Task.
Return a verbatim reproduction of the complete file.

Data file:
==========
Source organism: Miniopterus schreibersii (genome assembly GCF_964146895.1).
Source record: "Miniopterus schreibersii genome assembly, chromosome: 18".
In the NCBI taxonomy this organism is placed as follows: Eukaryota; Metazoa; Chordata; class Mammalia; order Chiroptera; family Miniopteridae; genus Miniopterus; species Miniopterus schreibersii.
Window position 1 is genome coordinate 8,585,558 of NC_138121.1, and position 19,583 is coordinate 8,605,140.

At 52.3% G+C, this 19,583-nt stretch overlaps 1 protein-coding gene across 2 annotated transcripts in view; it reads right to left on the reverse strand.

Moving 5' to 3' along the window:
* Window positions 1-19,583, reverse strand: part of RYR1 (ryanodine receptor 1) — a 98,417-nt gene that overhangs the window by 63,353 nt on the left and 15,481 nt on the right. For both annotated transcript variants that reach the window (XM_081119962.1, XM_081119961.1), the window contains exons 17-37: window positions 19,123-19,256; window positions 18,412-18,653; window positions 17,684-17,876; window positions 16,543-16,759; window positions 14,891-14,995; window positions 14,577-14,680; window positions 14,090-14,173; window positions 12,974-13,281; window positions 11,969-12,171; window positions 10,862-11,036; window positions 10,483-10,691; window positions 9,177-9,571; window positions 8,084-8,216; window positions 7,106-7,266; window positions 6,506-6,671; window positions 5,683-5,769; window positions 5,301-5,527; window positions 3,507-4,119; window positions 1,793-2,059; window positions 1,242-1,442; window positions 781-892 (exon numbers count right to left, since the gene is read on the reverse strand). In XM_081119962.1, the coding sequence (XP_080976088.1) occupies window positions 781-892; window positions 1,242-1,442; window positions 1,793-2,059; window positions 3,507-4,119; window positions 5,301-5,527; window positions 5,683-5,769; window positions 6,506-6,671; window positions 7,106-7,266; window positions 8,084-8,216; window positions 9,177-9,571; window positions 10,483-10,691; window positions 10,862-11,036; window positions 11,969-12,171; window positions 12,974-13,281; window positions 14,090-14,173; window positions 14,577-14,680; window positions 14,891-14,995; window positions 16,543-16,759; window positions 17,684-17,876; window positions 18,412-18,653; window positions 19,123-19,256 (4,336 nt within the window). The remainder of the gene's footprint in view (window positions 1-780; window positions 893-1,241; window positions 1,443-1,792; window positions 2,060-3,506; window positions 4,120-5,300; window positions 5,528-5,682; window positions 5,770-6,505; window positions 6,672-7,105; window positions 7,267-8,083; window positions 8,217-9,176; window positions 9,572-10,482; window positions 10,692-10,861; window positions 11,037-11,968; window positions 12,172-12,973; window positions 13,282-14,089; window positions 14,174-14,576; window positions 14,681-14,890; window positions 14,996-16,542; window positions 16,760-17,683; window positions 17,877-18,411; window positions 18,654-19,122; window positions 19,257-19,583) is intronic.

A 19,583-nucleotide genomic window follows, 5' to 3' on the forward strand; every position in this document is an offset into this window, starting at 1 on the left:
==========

Source organism: Miniopterus schreibersii (genome assembly GCF_964146895.1).
Source record: "Miniopterus schreibersii genome assembly, chromosome: 18".
In the NCBI taxonomy this organism is placed as follows: Eukaryota; Metazoa; Chordata; class Mammalia; order Chiroptera; family Miniopteridae; genus Miniopterus; species Miniopterus schreibersii.
Window position 1 is genome coordinate 8,585,558 of NC_138121.1, and position 19,583 is coordinate 8,605,140.

At 52.3% G+C, this 19,583-nt stretch overlaps 1 protein-coding gene across 2 annotated transcripts in view; it reads right to left on the reverse strand.

Moving 5' to 3' along the window:
* Window positions 1-19,583, reverse strand: part of RYR1 (ryanodine receptor 1) — a 98,417-nt gene that overhangs the window by 63,353 nt on the left and 15,481 nt on the right. For both annotated transcript variants that reach the window (XM_081119962.1, XM_081119961.1), the window contains exons 17-37: window positions 19,123-19,256; window positions 18,412-18,653; window positions 17,684-17,876; window positions 16,543-16,759; window positions 14,891-14,995; window positions 14,577-14,680; window positions 14,090-14,173; window positions 12,974-13,281; window positions 11,969-12,171; window positions 10,862-11,036; window positions 10,483-10,691; window positions 9,177-9,571; window positions 8,084-8,216; window positions 7,106-7,266; window positions 6,506-6,671; window positions 5,683-5,769; window positions 5,301-5,527; window positions 3,507-4,119; window positions 1,793-2,059; window positions 1,242-1,442; window positions 781-892 (exon numbers count right to left, since the gene is read on the reverse strand). In XM_081119962.1, the coding sequence (XP_080976088.1) occupies window positions 781-892; window positions 1,242-1,442; window positions 1,793-2,059; window positions 3,507-4,119; window positions 5,301-5,527; window positions 5,683-5,769; window positions 6,506-6,671; window positions 7,106-7,266; window positions 8,084-8,216; window positions 9,177-9,571; window positions 10,483-10,691; window positions 10,862-11,036; window positions 11,969-12,171; window positions 12,974-13,281; window positions 14,090-14,173; window positions 14,577-14,680; window positions 14,891-14,995; window positions 16,543-16,759; window positions 17,684-17,876; window positions 18,412-18,653; window positions 19,123-19,256 (4,336 nt within the window). The remainder of the gene's footprint in view (window positions 1-780; window positions 893-1,241; window positions 1,443-1,792; window positions 2,060-3,506; window positions 4,120-5,300; window positions 5,528-5,682; window positions 5,770-6,505; window positions 6,672-7,105; window positions 7,267-8,083; window positions 8,217-9,176; window positions 9,572-10,482; window positions 10,692-10,861; window positions 11,037-11,968; window positions 12,172-12,973; window positions 13,282-14,089; window positions 14,174-14,576; window positions 14,681-14,890; window positions 14,996-16,542; window positions 16,760-17,683; window positions 17,877-18,411; window positions 18,654-19,122; window positions 19,257-19,583) is intronic.

A 19,583-nucleotide genomic window follows, 5' to 3' on the forward strand; every position in this document is an offset into this window, starting at 1 on the left: